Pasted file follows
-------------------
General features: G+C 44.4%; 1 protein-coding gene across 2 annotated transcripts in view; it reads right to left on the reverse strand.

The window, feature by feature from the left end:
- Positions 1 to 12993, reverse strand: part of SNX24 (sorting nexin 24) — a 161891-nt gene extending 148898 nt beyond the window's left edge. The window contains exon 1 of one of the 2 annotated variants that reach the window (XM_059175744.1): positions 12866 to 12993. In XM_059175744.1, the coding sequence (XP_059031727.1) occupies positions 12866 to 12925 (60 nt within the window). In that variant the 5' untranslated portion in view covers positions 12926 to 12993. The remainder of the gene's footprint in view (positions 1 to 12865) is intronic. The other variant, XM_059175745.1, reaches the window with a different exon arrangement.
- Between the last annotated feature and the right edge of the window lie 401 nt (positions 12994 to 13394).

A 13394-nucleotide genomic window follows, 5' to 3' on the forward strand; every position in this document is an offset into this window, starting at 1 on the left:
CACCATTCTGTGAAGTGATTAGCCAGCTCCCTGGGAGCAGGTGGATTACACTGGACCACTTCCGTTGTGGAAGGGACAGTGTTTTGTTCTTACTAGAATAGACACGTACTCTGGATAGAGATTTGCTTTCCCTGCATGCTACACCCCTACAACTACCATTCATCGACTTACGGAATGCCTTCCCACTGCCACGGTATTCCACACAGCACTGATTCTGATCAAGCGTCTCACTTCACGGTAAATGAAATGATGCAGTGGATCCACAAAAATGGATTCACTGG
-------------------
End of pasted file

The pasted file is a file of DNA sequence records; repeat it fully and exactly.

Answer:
General features: G+C 44.4%; 1 protein-coding gene across 2 annotated transcripts in view; it reads right to left on the reverse strand.

The window, feature by feature from the left end:
- Positions 1 to 12993, reverse strand: part of SNX24 (sorting nexin 24) — a 161891-nt gene extending 148898 nt beyond the window's left edge. The window contains exon 1 of one of the 2 annotated variants that reach the window (XM_059175744.1): positions 12866 to 12993. In XM_059175744.1, the coding sequence (XP_059031727.1) occupies positions 12866 to 12925 (60 nt within the window). In that variant the 5' untranslated portion in view covers positions 12926 to 12993. The remainder of the gene's footprint in view (positions 1 to 12865) is intronic. The other variant, XM_059175745.1, reaches the window with a different exon arrangement.
- Between the last annotated feature and the right edge of the window lie 401 nt (positions 12994 to 13394).

A 13394-nucleotide genomic window follows, 5' to 3' on the forward strand; every position in this document is an offset into this window, starting at 1 on the left:
CACCATTCTGTGAAGTGATTAGCCAGCTCCCTGGGAGCAGGTGGATTACACTGGACCACTTCCGTTGTGGAAGGGACAGTGTTTTGTTCTTACTAGAATAGACACGTACTCTGGATAGAGATTTGCTTTCCCTGCATGCTACACCCCTACAACTACCATTCATCGACTTACGGAATGCCTTCCCACTGCCACGGTATTCCACACAGCACTGATTCTGATCAAGCGTCTCACTTCACGGTAAATGAAATGATGCAGTGGATCCACAAAAATGGATTCACTGG